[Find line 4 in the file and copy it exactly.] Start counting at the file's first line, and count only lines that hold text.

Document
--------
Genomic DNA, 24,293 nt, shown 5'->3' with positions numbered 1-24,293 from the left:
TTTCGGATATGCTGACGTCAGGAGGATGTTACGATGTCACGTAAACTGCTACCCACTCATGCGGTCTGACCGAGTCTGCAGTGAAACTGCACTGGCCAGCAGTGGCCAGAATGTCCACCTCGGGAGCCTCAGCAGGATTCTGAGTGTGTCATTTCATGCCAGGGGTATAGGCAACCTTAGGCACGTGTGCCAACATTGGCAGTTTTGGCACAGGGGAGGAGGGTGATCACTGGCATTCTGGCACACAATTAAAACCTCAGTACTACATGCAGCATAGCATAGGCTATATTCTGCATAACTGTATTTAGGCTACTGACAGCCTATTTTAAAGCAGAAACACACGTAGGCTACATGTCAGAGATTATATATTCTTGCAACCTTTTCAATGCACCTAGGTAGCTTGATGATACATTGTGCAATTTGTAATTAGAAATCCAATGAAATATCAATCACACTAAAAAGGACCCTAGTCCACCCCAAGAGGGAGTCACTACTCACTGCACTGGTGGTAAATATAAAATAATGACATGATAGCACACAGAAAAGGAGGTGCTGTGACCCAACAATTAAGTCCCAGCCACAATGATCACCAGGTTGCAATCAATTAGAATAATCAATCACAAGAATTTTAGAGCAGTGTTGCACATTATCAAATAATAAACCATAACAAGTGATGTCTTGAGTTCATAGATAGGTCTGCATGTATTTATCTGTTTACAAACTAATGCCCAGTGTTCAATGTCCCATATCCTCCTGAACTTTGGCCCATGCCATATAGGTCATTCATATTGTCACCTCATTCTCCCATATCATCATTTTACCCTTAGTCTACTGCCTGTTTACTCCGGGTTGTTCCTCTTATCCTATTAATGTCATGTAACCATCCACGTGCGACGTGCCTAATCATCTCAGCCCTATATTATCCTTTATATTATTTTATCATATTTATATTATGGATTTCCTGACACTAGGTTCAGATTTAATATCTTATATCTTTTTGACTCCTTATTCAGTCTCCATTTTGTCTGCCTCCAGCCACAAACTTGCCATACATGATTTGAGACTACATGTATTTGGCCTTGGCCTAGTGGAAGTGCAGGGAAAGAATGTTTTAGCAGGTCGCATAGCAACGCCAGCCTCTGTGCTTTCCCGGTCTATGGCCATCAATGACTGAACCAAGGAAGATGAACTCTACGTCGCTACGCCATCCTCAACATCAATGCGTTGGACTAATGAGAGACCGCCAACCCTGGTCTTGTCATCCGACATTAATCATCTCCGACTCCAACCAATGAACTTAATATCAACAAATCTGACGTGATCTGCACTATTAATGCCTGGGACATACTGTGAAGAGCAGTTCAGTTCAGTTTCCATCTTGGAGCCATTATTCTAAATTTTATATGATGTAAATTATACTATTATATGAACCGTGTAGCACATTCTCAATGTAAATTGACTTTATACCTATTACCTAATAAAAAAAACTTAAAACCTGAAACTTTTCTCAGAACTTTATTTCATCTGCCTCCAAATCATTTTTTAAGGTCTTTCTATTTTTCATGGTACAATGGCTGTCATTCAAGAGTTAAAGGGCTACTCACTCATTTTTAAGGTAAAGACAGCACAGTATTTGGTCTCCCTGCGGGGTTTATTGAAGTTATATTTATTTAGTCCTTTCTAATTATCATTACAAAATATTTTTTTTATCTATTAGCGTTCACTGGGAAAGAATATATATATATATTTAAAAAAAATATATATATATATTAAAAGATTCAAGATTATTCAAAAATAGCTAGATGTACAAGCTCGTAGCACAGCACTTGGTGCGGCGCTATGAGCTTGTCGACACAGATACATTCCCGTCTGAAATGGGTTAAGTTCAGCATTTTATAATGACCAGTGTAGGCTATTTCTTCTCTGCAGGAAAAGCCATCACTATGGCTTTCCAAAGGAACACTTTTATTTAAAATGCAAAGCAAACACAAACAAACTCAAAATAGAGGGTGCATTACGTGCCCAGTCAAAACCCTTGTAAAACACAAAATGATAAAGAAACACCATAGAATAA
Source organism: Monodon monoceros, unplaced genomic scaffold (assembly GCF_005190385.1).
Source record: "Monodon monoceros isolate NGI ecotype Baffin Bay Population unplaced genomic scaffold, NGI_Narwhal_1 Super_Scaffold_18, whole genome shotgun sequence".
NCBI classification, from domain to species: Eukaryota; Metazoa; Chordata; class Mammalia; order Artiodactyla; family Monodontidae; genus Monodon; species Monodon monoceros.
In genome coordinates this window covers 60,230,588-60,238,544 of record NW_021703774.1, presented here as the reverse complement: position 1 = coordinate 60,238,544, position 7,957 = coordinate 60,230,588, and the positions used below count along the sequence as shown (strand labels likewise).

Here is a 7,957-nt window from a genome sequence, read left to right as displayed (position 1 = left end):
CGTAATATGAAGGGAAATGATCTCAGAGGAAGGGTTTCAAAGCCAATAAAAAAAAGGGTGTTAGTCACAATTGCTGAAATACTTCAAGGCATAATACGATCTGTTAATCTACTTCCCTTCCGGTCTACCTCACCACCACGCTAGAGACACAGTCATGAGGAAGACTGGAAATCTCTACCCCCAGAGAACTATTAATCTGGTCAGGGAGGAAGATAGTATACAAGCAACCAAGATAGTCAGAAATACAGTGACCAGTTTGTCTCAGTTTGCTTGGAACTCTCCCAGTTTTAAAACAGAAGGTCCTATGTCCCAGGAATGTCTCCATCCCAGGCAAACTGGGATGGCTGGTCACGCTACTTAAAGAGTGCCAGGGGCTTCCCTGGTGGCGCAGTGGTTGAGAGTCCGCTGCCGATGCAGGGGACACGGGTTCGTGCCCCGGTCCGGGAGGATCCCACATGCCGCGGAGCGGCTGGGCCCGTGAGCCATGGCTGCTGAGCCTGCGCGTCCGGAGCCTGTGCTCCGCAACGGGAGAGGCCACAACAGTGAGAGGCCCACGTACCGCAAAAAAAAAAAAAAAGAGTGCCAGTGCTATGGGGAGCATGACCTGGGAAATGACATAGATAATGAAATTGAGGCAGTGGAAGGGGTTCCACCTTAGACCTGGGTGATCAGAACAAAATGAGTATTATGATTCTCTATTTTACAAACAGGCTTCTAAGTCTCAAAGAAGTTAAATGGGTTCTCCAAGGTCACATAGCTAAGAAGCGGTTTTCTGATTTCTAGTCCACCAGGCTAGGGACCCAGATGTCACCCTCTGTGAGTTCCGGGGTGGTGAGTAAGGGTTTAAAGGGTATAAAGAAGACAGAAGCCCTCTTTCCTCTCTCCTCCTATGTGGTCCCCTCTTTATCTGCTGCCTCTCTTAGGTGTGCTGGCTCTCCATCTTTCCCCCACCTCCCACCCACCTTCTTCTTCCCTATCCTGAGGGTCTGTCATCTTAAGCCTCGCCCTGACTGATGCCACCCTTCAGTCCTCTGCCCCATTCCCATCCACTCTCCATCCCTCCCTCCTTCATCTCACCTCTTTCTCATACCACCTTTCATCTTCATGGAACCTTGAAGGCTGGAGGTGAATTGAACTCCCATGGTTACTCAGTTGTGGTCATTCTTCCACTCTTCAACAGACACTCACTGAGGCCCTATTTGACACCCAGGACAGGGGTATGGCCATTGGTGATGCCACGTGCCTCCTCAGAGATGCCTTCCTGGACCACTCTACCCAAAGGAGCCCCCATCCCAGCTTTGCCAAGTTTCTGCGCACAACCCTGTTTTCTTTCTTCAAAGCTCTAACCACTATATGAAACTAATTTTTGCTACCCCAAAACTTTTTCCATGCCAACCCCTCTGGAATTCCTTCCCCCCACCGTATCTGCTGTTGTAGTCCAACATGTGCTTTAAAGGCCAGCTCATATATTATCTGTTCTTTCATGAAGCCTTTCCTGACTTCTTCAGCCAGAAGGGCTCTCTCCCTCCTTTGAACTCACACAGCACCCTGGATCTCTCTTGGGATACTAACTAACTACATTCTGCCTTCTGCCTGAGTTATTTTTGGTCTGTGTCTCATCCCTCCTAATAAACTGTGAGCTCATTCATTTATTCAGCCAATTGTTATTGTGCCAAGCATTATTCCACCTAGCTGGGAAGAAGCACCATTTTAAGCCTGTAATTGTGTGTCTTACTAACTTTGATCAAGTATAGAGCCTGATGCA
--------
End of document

Source record: "Monodon monoceros isolate NGI ecotype Baffin Bay Population unplaced genomic scaffold, NGI_Narwhal_1 Super_Scaffold_18, whole genome shotgun sequence".